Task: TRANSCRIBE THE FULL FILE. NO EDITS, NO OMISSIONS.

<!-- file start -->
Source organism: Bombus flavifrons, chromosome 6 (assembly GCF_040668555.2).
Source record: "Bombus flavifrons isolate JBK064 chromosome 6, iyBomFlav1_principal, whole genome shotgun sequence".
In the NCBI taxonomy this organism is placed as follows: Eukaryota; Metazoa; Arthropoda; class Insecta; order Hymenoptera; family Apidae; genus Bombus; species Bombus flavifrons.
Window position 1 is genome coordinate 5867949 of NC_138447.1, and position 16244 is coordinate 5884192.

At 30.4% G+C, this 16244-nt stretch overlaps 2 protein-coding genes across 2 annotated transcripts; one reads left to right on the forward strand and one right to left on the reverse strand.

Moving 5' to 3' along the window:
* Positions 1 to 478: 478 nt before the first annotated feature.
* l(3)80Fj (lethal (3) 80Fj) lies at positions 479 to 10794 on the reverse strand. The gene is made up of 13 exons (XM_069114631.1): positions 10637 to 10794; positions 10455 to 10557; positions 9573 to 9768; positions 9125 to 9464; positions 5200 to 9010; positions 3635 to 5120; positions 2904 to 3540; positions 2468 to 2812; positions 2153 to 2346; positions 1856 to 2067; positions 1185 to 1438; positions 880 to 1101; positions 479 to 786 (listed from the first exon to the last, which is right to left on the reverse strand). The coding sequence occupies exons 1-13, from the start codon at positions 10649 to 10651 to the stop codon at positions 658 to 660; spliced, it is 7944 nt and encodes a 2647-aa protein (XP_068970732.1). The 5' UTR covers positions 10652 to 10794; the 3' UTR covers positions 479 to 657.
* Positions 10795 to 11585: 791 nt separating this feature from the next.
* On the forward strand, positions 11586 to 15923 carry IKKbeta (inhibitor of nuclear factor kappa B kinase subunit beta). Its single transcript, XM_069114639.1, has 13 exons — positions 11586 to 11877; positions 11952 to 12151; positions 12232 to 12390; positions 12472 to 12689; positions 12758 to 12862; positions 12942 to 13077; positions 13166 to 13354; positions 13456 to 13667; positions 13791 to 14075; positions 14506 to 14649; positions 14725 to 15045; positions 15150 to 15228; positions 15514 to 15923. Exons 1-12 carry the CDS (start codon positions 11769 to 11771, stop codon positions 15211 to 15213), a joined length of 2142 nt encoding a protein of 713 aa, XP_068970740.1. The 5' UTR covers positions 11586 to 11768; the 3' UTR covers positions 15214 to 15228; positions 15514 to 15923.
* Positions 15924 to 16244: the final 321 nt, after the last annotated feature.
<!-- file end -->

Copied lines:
Source organism: Bombus flavifrons, chromosome 6 (assembly GCF_040668555.2).
Source record: "Bombus flavifrons isolate JBK064 chromosome 6, iyBomFlav1_principal, whole genome shotgun sequence".
In the NCBI taxonomy this organism is placed as follows: Eukaryota; Metazoa; Arthropoda; class Insecta; order Hymenoptera; family Apidae; genus Bombus; species Bombus flavifrons.
Window position 1 is genome coordinate 5867949 of NC_138447.1, and position 16244 is coordinate 5884192.

At 30.4% G+C, this 16244-nt stretch overlaps 2 protein-coding genes across 2 annotated transcripts; one reads left to right on the forward strand and one right to left on the reverse strand.

Moving 5' to 3' along the window:
* Positions 1 to 478: 478 nt before the first annotated feature.
* l(3)80Fj (lethal (3) 80Fj) lies at positions 479 to 10794 on the reverse strand. The gene is made up of 13 exons (XM_069114631.1): positions 10637 to 10794; positions 10455 to 10557; positions 9573 to 9768; positions 9125 to 9464; positions 5200 to 9010; positions 3635 to 5120; positions 2904 to 3540; positions 2468 to 2812; positions 2153 to 2346; positions 1856 to 2067; positions 1185 to 1438; positions 880 to 1101; positions 479 to 786 (listed from the first exon to the last, which is right to left on the reverse strand). The coding sequence occupies exons 1-13, from the start codon at positions 10649 to 10651 to the stop codon at positions 658 to 660; spliced, it is 7944 nt and encodes a 2647-aa protein (XP_068970732.1). The 5' UTR covers positions 10652 to 10794; the 3' UTR covers positions 479 to 657.
* Positions 10795 to 11585: 791 nt separating this feature from the next.
* On the forward strand, positions 11586 to 15923 carry IKKbeta (inhibitor of nuclear factor kappa B kinase subunit beta). Its single transcript, XM_069114639.1, has 13 exons — positions 11586 to 11877; positions 11952 to 12151; positions 12232 to 12390; positions 12472 to 12689; positions 12758 to 12862; positions 12942 to 13077; positions 13166 to 13354; positions 13456 to 13667; positions 13791 to 14075; positions 14506 to 14649; positions 14725 to 15045; positions 15150 to 15228; positions 15514 to 15923. Exons 1-12 carry the CDS (start codon positions 11769 to 11771, stop codon positions 15211 to 15213), a joined length of 2142 nt encoding a protein of 713 aa, XP_068970740.1. The 5' UTR covers positions 11586 to 11768; the 3' UTR covers positions 15214 to 15228; positions 15514 to 15923.
* Positions 15924 to 16244: the final 321 nt, after the last annotated feature.